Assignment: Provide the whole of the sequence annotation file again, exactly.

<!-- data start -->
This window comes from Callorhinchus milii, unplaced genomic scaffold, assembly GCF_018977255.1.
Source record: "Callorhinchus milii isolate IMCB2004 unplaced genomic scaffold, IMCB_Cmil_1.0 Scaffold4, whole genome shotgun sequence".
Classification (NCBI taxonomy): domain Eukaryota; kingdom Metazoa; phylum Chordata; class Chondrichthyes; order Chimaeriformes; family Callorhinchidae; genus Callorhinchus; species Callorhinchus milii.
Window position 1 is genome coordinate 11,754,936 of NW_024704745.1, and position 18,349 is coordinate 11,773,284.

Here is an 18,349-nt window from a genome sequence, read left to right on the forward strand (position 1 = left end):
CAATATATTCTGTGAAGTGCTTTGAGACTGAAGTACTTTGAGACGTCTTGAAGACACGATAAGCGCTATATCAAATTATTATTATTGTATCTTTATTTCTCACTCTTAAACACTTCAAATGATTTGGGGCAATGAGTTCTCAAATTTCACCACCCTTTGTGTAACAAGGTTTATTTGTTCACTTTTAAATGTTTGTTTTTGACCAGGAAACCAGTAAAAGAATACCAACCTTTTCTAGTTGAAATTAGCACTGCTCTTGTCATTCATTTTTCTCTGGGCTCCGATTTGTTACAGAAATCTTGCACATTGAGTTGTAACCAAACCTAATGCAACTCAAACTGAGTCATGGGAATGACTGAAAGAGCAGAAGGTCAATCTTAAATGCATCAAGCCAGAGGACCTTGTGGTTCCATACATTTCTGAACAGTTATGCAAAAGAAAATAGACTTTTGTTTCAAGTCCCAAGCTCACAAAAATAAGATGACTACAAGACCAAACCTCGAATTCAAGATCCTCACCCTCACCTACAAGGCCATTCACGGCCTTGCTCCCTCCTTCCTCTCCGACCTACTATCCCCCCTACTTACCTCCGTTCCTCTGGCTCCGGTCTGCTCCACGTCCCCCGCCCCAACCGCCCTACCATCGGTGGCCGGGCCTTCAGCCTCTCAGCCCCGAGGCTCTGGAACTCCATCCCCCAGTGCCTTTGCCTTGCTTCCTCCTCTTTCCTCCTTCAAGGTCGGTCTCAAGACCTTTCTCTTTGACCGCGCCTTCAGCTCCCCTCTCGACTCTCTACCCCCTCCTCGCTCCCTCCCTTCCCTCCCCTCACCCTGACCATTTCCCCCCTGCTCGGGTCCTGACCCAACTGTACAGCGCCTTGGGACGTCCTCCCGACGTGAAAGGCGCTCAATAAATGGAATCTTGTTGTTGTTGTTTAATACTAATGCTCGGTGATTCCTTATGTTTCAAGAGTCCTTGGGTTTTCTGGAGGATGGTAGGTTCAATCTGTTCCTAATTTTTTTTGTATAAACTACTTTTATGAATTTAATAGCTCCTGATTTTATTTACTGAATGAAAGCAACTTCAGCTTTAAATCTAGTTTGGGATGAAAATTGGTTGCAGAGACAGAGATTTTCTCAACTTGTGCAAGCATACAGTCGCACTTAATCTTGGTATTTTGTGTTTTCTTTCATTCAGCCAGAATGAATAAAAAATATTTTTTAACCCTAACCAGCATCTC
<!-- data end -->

This window comes from Callorhinchus milii, unplaced genomic scaffold, assembly GCF_018977255.1.
Source record: "Callorhinchus milii isolate IMCB2004 unplaced genomic scaffold, IMCB_Cmil_1.0 Scaffold4, whole genome shotgun sequence".
Classification (NCBI taxonomy): domain Eukaryota; kingdom Metazoa; phylum Chordata; class Chondrichthyes; order Chimaeriformes; family Callorhinchidae; genus Callorhinchus; species Callorhinchus milii.
Window position 1 is genome coordinate 11,754,936 of NW_024704745.1, and position 18,349 is coordinate 11,773,284.

Here is an 18,349-nt window from a genome sequence, read left to right on the forward strand (position 1 = left end):
CAATATATTCTGTGAAGTGCTTTGAGACTGAAGTACTTTGAGACGTCTTGAAGACACGATAAGCGCTATATCAAATTATTATTATTGTATCTTTATTTCTCACTCTTAAACACTTCAAATGATTTGGGGCAATGAGTTCTCAAATTTCACCACCCTTTGTGTAACAAGGTTTATTTGTTCACTTTTAAATGTTTGTTTTTGACCAGGAAACCAGTAAAAGAATACCAACCTTTTCTAGTTGAAATTAGCACTGCTCTTGTCATTCATTTTTCTCTGGGCTCCGATTTGTTACAGAAATCTTGCACATTGAGTTGTAACCAAACCTAATGCAACTCAAACTGAGTCATGGGAATGACTGAAAGAGCAGAAGGTCAATCTTAAATGCATCAAGCCAGAGGACCTTGTGGTTCCATACATTTCTGAACAGTTATGCAAAAGAAAATAGACTTTTGTTTCAAGTCCCAAGCTCACAAAAATAAGATGACTACAAGACCAAACCTCGAATTCAAGATCCTCACCCTCACCTACAAGGCCATTCACGGCCTTGCTCCCTCCTTCCTCTCCGACCTACTATCCCCCCTACTTACCTCCGTTCCTCTGGCTCCGGTCTGCTCCACGTCCCCCGCCCCAACCGCCCTACCATCGGTGGCCGGGCCTTCAGCCTCTCAGCCCCGAGGCTCTGGAACTCCATCCCCCAGTGCCTTTGCCTTGCTTCCTCCTCTTTCCTCCTTCAAGGTCGGTCTCAAGACCTTTCTCTTTGACCGCGCCTTCAGCTCCCCTCTCGACTCTCTACCCCCTCCTCGCTCCCTCCCTTCCCTCCCCTCACCCTGACCATTTCCCCCCTGCTCGGGTCCTGACCCAACTGTACAGCGCCTTGGGACGTCCTCCCGACGTGAAAGGCGCTCAATAAATGGAATCTTGTTGTTGTTGTTTAATACTAATGCTCGGTGATTCCTTATGTTTCAAGAGTCCTTGGGTTTTCTGGAGGATGGTAGGTTCAATCTGTTCCTAATTTTTTTTGTATAAACTACTTTTATGAATTTAATAGCTCCTGATTTTATTTACTGAATGAAAGCAACTTCAGCTTTAAATCTAGTTTGGGATGAAAATTGGTTGCAGAGACAGAGATTTTCTCAACTTGTGCAAGCATACAGTCGCACTTAATCTTGGTATTTTGTGTTTTCTTTCATTCAGCCAGAATGAATAAAAAATATTTTTTAACCCTAACCAGCATCTC